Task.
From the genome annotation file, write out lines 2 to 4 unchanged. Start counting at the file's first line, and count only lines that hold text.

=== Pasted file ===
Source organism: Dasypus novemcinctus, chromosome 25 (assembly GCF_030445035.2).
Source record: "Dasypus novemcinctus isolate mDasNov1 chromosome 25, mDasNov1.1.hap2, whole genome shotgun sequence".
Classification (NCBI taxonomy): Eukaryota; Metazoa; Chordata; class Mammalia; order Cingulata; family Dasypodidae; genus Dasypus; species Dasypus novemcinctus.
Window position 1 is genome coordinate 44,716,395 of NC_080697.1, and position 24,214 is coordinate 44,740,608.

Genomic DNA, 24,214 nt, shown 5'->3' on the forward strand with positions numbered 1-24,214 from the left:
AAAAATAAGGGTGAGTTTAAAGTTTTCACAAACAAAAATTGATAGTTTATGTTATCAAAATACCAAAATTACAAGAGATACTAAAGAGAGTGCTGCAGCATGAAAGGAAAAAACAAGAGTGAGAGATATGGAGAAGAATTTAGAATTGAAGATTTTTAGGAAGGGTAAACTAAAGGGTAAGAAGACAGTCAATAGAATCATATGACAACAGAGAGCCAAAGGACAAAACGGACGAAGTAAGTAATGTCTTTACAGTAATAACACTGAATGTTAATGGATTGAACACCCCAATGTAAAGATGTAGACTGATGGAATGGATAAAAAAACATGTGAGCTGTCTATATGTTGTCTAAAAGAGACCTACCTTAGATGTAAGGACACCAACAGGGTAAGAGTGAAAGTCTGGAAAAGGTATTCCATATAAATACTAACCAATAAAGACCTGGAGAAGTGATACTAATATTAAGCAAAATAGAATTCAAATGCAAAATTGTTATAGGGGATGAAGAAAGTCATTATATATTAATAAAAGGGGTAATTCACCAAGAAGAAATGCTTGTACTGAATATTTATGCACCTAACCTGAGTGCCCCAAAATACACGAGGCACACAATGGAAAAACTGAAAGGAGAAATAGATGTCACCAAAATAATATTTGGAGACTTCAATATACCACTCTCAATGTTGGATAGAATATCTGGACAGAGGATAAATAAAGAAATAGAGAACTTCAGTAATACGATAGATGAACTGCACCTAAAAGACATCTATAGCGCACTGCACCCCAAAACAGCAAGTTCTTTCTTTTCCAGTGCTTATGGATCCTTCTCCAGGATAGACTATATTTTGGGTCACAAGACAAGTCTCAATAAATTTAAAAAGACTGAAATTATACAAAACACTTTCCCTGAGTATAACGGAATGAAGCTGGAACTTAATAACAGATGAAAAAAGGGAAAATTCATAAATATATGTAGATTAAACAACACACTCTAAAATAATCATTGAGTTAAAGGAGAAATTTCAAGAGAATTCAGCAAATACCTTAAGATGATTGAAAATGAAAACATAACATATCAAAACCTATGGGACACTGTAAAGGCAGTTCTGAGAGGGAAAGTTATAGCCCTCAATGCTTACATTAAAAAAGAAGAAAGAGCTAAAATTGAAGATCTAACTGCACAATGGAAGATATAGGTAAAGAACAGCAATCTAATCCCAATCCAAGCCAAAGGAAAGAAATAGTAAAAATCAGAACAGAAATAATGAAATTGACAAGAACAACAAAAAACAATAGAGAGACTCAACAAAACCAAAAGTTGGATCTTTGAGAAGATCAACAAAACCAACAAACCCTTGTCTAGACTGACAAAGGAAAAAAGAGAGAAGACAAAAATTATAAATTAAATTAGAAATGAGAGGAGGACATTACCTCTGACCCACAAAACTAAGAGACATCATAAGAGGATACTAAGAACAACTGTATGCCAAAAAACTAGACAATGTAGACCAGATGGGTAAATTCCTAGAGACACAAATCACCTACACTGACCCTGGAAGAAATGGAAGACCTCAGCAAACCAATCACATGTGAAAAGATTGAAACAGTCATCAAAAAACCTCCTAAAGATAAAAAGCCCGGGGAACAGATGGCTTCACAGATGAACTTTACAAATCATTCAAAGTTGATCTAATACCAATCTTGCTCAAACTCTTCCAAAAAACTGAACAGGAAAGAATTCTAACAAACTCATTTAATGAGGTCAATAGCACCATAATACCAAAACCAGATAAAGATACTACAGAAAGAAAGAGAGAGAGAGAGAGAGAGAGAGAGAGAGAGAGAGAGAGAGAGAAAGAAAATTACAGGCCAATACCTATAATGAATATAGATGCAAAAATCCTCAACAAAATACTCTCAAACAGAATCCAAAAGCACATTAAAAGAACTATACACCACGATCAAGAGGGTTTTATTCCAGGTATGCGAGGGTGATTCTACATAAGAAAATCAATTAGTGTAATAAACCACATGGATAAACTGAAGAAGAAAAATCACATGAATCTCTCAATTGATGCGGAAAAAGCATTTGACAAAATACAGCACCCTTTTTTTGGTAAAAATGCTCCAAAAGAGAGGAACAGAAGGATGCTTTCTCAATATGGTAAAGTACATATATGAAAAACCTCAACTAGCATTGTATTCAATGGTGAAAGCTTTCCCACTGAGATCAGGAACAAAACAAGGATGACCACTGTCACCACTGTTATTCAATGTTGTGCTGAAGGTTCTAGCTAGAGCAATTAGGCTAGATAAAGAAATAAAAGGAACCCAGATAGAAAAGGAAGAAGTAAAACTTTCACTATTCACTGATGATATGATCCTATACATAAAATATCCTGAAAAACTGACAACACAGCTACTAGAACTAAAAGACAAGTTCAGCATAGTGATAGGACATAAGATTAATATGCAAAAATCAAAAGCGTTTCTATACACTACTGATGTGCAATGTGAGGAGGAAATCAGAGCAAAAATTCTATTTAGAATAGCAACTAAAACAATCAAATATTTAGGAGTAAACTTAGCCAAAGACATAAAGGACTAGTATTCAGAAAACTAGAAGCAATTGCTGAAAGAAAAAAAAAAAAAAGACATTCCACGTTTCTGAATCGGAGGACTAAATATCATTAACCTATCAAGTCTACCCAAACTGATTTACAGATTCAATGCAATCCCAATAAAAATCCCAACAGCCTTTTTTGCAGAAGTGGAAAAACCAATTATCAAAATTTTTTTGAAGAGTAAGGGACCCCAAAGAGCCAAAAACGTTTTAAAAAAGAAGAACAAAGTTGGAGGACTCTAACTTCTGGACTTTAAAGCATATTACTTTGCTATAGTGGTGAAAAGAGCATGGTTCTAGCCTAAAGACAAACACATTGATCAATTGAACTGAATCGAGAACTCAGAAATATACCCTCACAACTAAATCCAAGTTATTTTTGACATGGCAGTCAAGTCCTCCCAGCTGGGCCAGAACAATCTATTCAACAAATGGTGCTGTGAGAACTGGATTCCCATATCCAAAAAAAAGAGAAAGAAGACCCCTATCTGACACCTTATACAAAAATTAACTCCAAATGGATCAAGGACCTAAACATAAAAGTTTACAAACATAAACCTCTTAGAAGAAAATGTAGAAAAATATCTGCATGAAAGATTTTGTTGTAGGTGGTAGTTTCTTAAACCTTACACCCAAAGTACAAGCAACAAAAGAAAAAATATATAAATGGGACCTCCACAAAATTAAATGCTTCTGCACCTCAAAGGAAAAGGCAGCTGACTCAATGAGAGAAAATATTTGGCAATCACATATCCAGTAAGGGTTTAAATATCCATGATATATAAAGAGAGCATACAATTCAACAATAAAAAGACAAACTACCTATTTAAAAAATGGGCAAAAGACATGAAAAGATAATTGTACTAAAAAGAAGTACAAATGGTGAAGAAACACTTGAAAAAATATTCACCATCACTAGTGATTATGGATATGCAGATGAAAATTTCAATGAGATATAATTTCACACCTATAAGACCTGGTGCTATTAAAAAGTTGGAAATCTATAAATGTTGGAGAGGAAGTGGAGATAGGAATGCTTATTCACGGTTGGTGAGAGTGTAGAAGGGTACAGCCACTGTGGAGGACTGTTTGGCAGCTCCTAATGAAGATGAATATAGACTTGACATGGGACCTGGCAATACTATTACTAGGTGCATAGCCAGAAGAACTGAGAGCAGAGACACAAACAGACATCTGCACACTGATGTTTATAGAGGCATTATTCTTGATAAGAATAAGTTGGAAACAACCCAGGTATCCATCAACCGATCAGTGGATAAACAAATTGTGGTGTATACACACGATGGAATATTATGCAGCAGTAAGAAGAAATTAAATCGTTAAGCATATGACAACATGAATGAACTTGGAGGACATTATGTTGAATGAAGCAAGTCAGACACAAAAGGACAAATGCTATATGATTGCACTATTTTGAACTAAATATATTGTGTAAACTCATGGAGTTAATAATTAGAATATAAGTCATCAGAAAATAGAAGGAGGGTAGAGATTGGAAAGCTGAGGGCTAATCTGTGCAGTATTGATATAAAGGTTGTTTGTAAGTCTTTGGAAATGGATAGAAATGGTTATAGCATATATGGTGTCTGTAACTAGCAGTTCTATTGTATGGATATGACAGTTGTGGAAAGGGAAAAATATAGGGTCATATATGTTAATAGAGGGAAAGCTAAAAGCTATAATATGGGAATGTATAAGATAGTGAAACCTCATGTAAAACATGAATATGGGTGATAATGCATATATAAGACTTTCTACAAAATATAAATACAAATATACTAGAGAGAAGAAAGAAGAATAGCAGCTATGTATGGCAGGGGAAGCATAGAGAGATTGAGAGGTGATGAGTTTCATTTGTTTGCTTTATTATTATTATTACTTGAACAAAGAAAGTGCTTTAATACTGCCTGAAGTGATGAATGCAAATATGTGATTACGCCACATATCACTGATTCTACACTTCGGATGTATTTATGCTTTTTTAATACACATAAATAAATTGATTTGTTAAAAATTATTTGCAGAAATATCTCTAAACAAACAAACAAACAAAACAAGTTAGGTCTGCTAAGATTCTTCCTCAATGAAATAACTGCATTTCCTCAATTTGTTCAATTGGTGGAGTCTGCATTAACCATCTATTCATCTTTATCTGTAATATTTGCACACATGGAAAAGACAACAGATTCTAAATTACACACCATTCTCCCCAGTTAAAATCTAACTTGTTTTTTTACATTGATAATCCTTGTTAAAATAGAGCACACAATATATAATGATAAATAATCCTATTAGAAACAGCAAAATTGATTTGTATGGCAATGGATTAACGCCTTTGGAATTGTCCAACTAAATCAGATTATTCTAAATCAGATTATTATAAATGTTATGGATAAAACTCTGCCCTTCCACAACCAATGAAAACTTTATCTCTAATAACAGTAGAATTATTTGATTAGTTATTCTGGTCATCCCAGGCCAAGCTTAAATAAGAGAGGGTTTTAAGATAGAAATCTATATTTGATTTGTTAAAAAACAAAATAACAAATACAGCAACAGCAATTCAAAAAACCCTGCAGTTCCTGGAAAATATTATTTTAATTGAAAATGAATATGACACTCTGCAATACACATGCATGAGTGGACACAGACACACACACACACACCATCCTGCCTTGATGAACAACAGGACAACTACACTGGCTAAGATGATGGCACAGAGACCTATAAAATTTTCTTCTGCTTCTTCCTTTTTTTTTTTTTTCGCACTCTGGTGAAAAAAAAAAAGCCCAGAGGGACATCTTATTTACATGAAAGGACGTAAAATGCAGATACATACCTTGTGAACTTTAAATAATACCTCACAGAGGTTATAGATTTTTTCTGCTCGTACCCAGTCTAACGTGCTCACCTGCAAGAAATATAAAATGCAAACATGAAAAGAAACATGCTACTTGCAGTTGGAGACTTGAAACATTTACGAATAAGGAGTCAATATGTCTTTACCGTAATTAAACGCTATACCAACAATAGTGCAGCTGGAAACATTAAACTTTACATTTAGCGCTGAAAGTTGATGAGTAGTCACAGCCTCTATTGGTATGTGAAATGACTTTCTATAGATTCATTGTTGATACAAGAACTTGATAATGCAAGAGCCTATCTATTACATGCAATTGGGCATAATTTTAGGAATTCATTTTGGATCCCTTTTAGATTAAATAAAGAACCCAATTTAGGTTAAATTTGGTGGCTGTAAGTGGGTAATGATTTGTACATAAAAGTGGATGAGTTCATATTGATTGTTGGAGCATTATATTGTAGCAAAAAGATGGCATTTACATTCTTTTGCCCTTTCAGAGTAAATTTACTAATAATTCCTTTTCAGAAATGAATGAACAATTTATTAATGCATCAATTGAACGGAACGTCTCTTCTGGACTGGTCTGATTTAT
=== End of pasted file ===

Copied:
Source record: "Dasypus novemcinctus isolate mDasNov1 chromosome 25, mDasNov1.1.hap2, whole genome shotgun sequence".
Classification (NCBI taxonomy): Eukaryota; Metazoa; Chordata; class Mammalia; order Cingulata; family Dasypodidae; genus Dasypus; species Dasypus novemcinctus.
Window position 1 is genome coordinate 44,716,395 of NC_080697.1, and position 24,214 is coordinate 44,740,608.